Wednesday, September 23, 2009

The conditional cash transfers of Latin America

Conditional cash transfers have been applauded by many as a great way to help people in poverty. Instead of just giving people money because they are poor, the governments set conditions on receiving the money. For Mexico and Brazil, parents have to keep their children in school to receive the money. The idea has recently been tried in New York City.

From McClatchy Newspapers, writer Tyler Bridges introduces us to one of the program recipients in Brazil, Denise de Oliveira.

Unlike traditional government handouts, however, this popular anti-poverty program, which has spread throughout Latin America and even to New York City, requires that de Oliveira's children stay in school. The children also must have twice-a-year health exams and be vaccinated against diseases.

The program goes by different names — Bolsa Familia (Family Fund) in Brazil and Oportunidades (Opportunities) in Mexico, the most populous countries it's in — and has slightly different rules depending on the country. Analysts say it's become the most successful anti-poverty program in years because it requires the poor to do something meaningful and measurable in exchange for government charity.

"I have worked in this field for 30 years in every region of the world," said Helena Uribe, a senior anti-poverty specialist at the World Bank in Washington. "This is the one (program) that works. It has showed that you can reach poor people today and position them to improve opportunities over a lifetime."

"The programs are popular because they have quick impacts that are measurable," said Amanda Glassman, a specialist in the program at the Inter-American Development Bank. "Well-child visits go up. Vaccination rates go up. School attendance goes up. Kids are taller for their age, even if they've been in the program for only a year."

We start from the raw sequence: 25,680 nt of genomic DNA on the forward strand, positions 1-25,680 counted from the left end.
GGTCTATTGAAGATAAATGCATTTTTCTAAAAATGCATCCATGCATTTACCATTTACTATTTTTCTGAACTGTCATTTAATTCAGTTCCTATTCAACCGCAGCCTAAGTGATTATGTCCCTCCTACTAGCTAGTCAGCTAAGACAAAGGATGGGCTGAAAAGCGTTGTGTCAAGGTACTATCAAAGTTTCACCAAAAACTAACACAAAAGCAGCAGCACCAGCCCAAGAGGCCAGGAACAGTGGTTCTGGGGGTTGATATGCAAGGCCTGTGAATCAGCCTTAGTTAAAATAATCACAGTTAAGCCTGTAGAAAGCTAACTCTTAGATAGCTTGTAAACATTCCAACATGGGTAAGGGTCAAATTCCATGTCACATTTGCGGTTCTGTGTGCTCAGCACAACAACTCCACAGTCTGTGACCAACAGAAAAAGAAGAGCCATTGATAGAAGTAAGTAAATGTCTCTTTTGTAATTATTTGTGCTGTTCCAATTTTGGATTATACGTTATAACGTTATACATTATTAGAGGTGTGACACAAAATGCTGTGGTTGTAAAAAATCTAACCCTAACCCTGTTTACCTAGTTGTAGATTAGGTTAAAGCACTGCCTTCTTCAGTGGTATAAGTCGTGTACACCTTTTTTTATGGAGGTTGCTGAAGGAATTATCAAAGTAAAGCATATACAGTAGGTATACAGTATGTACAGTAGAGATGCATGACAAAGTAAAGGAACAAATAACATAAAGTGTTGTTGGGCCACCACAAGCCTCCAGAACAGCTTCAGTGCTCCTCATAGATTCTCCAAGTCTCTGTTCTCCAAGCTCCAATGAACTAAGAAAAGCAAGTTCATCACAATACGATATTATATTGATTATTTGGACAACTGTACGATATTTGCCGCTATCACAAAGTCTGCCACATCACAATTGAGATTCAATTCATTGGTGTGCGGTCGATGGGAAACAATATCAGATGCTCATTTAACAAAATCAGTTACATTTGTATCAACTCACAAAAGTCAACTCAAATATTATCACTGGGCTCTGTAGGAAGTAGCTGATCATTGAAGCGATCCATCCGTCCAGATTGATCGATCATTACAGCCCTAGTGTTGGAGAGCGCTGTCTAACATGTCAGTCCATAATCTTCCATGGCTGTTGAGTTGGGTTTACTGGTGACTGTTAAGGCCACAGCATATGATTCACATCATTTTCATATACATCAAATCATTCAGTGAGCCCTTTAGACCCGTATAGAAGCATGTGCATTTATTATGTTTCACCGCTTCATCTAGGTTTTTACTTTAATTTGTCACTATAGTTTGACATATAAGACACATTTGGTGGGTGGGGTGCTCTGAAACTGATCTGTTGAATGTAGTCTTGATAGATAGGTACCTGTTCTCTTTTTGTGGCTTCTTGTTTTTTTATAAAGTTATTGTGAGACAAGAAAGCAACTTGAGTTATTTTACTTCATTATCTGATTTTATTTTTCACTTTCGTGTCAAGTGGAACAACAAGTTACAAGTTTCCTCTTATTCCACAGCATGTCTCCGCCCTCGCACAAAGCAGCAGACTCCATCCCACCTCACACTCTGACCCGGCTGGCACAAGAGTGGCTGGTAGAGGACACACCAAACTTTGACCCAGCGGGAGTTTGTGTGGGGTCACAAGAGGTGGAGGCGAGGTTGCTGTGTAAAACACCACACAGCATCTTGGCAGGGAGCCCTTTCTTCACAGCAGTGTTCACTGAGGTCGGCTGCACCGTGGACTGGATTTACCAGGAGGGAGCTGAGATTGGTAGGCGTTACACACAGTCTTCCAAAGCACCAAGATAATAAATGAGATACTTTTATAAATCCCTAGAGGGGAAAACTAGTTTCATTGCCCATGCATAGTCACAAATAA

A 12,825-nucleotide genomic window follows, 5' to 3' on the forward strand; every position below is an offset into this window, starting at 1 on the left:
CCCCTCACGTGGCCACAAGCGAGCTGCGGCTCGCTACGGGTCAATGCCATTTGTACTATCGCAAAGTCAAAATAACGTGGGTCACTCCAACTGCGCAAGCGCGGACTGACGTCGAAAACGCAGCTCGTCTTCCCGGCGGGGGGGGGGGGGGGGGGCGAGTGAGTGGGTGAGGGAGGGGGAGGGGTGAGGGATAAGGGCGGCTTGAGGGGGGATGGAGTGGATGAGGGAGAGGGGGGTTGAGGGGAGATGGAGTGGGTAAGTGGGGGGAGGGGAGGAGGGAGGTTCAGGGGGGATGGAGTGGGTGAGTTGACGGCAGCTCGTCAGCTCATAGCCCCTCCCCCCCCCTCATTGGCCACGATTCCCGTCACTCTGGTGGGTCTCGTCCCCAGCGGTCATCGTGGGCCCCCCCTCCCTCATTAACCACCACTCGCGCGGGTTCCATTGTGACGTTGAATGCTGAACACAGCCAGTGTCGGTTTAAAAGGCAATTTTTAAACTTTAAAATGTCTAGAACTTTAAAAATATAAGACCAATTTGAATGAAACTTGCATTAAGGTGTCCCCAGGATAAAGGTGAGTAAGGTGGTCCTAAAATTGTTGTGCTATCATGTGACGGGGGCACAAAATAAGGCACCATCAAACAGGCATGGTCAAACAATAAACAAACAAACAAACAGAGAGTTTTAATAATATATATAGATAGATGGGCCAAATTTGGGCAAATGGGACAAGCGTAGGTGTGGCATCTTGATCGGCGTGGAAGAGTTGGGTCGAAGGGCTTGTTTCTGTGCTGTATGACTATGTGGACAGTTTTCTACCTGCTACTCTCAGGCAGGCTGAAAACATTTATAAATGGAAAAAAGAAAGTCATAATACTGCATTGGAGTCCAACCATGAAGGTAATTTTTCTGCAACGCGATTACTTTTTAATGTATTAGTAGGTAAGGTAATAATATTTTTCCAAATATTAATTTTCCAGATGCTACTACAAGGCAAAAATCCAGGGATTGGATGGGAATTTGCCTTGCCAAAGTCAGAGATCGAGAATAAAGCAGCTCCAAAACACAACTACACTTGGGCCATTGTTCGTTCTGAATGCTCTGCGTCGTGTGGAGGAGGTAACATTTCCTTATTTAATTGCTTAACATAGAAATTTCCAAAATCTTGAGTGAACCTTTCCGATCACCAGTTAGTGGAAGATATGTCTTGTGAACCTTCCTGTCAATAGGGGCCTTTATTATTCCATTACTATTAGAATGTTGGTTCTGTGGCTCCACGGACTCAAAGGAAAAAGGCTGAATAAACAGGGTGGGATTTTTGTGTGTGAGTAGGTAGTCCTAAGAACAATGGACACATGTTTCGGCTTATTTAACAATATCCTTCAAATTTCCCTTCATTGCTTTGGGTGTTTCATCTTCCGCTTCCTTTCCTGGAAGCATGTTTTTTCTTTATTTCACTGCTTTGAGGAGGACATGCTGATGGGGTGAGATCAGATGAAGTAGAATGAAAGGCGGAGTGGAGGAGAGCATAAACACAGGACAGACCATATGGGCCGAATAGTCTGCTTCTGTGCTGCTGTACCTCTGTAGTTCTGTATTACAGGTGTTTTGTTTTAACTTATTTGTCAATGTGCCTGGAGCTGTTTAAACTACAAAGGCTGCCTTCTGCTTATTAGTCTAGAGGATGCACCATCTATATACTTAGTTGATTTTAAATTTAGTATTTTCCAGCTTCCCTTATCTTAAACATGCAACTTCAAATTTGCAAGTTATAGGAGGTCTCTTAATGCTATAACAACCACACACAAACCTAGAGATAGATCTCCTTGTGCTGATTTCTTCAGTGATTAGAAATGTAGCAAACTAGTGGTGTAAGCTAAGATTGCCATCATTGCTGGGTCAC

Fears that the program would encourage families to have more children, stay at home rather than work to collect benefits or become playthings of patronage-happy politicians have proved to be unfounded, Glassman added.

(Sergei) Soares, who calls the program a huge success, said it had done little to reduce poverty in Brazil because its greatest impact had been keeping the poorest of the poor alive and making their lives somewhat more bearable. In other words, they've moved up from the bottom rung, but remain poor.

The program also has yet to lift classroom test scores in Mexico, the one country where data are available. It's barely raised school enrollment in urban areas throughout the region because most children already were in school.

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